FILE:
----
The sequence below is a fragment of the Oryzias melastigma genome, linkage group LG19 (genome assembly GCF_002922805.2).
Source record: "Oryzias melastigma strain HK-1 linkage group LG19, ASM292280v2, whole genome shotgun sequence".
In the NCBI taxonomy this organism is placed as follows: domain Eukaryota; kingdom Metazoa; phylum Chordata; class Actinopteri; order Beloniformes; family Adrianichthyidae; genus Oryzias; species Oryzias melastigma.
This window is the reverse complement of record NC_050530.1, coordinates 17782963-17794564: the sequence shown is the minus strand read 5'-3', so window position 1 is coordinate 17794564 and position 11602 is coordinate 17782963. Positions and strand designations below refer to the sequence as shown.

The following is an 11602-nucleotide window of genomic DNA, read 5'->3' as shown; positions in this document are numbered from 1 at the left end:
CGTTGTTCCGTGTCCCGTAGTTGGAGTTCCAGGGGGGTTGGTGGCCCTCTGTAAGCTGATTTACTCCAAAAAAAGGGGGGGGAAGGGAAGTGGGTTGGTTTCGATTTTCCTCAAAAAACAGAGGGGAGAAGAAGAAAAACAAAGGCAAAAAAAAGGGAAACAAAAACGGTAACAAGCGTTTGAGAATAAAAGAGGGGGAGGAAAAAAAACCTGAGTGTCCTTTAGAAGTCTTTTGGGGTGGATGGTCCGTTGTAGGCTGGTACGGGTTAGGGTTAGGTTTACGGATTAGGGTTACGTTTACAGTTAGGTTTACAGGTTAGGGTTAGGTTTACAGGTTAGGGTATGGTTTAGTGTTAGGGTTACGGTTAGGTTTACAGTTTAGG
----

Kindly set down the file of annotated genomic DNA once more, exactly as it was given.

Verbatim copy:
The sequence below is a fragment of the Oryzias melastigma genome, linkage group LG19 (genome assembly GCF_002922805.2).
Source record: "Oryzias melastigma strain HK-1 linkage group LG19, ASM292280v2, whole genome shotgun sequence".
In the NCBI taxonomy this organism is placed as follows: domain Eukaryota; kingdom Metazoa; phylum Chordata; class Actinopteri; order Beloniformes; family Adrianichthyidae; genus Oryzias; species Oryzias melastigma.
This window is the reverse complement of record NC_050530.1, coordinates 17782963-17794564: the sequence shown is the minus strand read 5'-3', so window position 1 is coordinate 17794564 and position 11602 is coordinate 17782963. Positions and strand designations below refer to the sequence as shown.

The following is an 11602-nucleotide window of genomic DNA, read 5'->3' as shown; positions in this document are numbered from 1 at the left end:
CGTTGTTCCGTGTCCCGTAGTTGGAGTTCCAGGGGGGTTGGTGGCCCTCTGTAAGCTGATTTACTCCAAAAAAAGGGGGGGGAAGGGAAGTGGGTTGGTTTCGATTTTCCTCAAAAAACAGAGGGGAGAAGAAGAAAAACAAAGGCAAAAAAAAGGGAAACAAAAACGGTAACAAGCGTTTGAGAATAAAAGAGGGGGAGGAAAAAAAACCTGAGTGTCCTTTAGAAGTCTTTTGGGGTGGATGGTCCGTTGTAGGCTGGTACGGGTTAGGGTTAGGTTTACGGATTAGGGTTACGTTTACAGTTAGGTTTACAGGTTAGGGTTAGGTTTACAGGTTAGGGTATGGTTTAGTGTTAGGGTTACGGTTAGGTTTACAGTTTAGG